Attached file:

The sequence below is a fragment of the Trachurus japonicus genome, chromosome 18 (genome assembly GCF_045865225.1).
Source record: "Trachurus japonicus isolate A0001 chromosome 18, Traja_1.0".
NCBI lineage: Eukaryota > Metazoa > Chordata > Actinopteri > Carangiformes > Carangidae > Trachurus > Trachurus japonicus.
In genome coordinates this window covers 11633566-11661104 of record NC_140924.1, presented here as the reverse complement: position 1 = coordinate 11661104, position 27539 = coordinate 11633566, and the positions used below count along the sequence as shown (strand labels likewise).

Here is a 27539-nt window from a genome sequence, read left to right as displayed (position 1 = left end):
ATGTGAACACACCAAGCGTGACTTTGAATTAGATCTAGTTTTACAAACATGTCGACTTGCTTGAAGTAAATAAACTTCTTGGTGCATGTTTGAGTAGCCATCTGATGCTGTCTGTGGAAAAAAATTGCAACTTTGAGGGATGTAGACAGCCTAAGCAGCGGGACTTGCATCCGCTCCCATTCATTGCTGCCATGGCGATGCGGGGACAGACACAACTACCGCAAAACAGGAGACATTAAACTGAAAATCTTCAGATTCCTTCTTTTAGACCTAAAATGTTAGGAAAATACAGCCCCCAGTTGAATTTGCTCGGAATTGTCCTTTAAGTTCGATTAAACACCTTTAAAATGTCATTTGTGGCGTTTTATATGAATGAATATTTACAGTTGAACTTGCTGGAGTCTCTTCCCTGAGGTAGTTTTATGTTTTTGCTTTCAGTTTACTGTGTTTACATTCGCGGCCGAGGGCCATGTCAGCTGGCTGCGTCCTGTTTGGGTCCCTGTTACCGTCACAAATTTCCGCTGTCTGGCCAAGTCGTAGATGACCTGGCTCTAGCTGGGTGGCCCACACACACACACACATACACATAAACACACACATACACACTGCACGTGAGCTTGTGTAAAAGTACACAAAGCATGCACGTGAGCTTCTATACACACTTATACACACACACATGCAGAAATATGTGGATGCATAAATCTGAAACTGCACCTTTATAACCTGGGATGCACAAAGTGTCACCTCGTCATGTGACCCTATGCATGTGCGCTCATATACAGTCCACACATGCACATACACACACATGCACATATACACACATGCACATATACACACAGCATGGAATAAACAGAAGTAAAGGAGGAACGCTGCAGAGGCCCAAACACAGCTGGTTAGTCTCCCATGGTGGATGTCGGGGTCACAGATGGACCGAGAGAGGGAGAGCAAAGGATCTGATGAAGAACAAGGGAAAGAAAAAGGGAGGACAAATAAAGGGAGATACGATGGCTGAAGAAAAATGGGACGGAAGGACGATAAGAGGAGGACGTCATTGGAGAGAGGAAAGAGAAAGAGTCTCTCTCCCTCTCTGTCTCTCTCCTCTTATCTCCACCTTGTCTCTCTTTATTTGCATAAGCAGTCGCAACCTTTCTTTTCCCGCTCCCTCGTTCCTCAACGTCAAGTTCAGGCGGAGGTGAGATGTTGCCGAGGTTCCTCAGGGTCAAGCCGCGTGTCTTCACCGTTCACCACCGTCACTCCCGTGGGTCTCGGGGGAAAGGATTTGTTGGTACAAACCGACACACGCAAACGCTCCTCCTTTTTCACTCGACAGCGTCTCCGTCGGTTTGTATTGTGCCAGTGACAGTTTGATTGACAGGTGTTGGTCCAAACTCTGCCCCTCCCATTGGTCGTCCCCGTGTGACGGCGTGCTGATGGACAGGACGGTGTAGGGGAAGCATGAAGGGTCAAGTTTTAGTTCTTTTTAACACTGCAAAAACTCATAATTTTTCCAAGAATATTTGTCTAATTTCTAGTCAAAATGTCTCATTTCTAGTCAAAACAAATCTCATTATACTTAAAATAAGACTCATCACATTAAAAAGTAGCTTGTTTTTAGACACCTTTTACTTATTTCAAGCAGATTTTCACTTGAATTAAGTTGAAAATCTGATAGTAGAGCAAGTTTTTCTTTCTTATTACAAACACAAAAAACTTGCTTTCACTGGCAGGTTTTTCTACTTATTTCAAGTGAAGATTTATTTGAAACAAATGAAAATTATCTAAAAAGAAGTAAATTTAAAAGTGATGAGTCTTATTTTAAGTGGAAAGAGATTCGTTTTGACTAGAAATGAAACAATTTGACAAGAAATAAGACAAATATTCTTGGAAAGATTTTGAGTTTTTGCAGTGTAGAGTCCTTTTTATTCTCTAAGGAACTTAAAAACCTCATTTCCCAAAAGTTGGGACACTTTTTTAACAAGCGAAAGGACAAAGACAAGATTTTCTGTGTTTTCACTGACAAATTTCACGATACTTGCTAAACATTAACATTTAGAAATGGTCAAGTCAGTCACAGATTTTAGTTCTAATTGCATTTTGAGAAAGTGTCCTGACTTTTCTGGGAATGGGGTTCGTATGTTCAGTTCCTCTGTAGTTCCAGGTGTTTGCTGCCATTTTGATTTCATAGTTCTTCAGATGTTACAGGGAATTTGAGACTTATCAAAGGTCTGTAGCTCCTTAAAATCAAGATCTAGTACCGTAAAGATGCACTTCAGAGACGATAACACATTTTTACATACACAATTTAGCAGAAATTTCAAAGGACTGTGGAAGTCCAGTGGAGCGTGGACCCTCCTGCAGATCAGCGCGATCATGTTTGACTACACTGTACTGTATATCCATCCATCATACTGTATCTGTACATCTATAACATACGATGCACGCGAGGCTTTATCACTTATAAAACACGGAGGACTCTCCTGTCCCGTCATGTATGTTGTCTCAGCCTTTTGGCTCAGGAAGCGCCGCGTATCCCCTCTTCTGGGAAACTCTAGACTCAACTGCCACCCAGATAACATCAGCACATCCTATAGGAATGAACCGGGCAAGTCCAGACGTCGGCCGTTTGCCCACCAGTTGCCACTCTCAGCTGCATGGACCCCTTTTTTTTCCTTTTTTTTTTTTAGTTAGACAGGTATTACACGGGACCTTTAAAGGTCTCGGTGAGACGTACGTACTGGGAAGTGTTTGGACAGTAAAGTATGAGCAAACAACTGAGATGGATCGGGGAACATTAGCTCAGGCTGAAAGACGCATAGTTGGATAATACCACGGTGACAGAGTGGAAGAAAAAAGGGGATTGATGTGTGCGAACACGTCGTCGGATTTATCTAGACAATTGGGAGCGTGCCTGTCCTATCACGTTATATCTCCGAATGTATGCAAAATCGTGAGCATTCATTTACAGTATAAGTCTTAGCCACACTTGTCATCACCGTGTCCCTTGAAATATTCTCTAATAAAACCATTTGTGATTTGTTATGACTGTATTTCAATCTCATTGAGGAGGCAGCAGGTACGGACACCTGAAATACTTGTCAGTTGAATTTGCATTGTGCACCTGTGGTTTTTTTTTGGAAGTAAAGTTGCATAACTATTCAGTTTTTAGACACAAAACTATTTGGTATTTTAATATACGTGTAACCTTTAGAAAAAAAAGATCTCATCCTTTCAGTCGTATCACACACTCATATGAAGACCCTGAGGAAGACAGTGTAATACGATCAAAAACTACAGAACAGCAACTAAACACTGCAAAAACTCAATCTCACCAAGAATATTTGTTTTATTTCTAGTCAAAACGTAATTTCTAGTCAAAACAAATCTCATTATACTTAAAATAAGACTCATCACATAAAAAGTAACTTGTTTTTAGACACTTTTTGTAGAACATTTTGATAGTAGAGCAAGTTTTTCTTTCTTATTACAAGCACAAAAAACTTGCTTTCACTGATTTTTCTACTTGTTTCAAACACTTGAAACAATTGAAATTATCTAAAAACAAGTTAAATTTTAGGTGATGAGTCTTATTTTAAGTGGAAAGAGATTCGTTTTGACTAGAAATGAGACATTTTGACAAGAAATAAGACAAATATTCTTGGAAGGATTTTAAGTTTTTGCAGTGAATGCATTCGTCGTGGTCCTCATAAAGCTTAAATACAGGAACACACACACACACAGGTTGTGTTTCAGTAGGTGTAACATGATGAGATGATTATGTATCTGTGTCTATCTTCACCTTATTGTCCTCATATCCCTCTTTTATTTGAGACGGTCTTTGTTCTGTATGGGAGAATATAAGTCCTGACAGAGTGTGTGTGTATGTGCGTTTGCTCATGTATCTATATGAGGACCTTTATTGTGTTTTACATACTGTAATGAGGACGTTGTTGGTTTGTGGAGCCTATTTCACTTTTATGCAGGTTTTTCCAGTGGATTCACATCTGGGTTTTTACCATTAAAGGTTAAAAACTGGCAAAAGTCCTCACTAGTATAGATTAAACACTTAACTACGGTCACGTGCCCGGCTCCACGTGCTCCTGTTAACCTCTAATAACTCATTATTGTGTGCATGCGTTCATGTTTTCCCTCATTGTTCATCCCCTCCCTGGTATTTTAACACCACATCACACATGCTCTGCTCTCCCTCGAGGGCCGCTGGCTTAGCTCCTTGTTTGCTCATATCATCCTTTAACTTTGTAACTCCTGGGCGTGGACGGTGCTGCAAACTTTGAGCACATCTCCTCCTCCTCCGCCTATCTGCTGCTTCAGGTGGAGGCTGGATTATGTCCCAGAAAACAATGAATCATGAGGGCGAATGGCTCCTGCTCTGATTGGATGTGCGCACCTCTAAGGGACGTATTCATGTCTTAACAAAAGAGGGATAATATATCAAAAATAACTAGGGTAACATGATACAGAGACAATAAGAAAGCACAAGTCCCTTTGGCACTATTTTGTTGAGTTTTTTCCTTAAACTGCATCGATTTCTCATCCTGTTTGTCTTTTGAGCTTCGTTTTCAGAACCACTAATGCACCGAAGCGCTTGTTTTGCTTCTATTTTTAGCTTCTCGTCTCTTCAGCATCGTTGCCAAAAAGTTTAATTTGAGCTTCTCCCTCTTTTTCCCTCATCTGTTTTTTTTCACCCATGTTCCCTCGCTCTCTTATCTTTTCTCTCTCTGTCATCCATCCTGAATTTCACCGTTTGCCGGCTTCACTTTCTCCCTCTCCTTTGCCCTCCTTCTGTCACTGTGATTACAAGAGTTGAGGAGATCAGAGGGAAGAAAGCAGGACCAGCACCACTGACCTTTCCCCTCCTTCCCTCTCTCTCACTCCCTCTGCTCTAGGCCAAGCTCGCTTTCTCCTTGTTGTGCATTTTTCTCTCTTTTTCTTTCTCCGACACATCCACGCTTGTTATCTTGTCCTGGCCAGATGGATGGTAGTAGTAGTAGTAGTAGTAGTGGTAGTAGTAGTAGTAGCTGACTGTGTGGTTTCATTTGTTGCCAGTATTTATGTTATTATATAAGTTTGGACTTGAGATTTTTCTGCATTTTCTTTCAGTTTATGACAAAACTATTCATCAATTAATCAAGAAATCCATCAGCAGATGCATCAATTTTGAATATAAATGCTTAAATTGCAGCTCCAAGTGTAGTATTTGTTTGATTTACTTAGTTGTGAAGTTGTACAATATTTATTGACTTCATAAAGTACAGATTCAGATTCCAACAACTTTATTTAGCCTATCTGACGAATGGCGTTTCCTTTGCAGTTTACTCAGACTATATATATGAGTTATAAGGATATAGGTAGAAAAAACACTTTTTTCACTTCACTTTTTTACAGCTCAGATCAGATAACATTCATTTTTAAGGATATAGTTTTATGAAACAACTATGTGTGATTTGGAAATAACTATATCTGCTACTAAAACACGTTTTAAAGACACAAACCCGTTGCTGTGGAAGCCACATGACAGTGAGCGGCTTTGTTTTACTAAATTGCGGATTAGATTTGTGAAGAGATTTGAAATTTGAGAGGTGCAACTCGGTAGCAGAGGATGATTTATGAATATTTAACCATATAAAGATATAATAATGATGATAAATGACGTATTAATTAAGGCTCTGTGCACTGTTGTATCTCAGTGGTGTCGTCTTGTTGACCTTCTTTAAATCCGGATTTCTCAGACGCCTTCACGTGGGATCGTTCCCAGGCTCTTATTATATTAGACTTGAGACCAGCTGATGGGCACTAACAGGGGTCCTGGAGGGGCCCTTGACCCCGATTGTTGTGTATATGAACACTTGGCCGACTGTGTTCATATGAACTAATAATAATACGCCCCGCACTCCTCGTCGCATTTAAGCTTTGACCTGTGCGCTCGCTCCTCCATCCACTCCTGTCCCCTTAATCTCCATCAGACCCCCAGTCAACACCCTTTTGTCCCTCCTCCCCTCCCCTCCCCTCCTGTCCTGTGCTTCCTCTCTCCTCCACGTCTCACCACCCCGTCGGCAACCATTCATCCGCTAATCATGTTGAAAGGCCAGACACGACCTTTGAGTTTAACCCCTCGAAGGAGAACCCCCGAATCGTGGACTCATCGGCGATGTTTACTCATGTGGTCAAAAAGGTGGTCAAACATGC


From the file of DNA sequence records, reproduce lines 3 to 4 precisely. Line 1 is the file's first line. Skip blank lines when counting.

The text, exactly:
NCBI lineage: Eukaryota > Metazoa > Chordata > Actinopteri > Carangiformes > Carangidae > Trachurus > Trachurus japonicus.
In genome coordinates this window covers 11633566-11661104 of record NC_140924.1, presented here as the reverse complement: position 1 = coordinate 11661104, position 27539 = coordinate 11633566, and the positions used below count along the sequence as shown (strand labels likewise).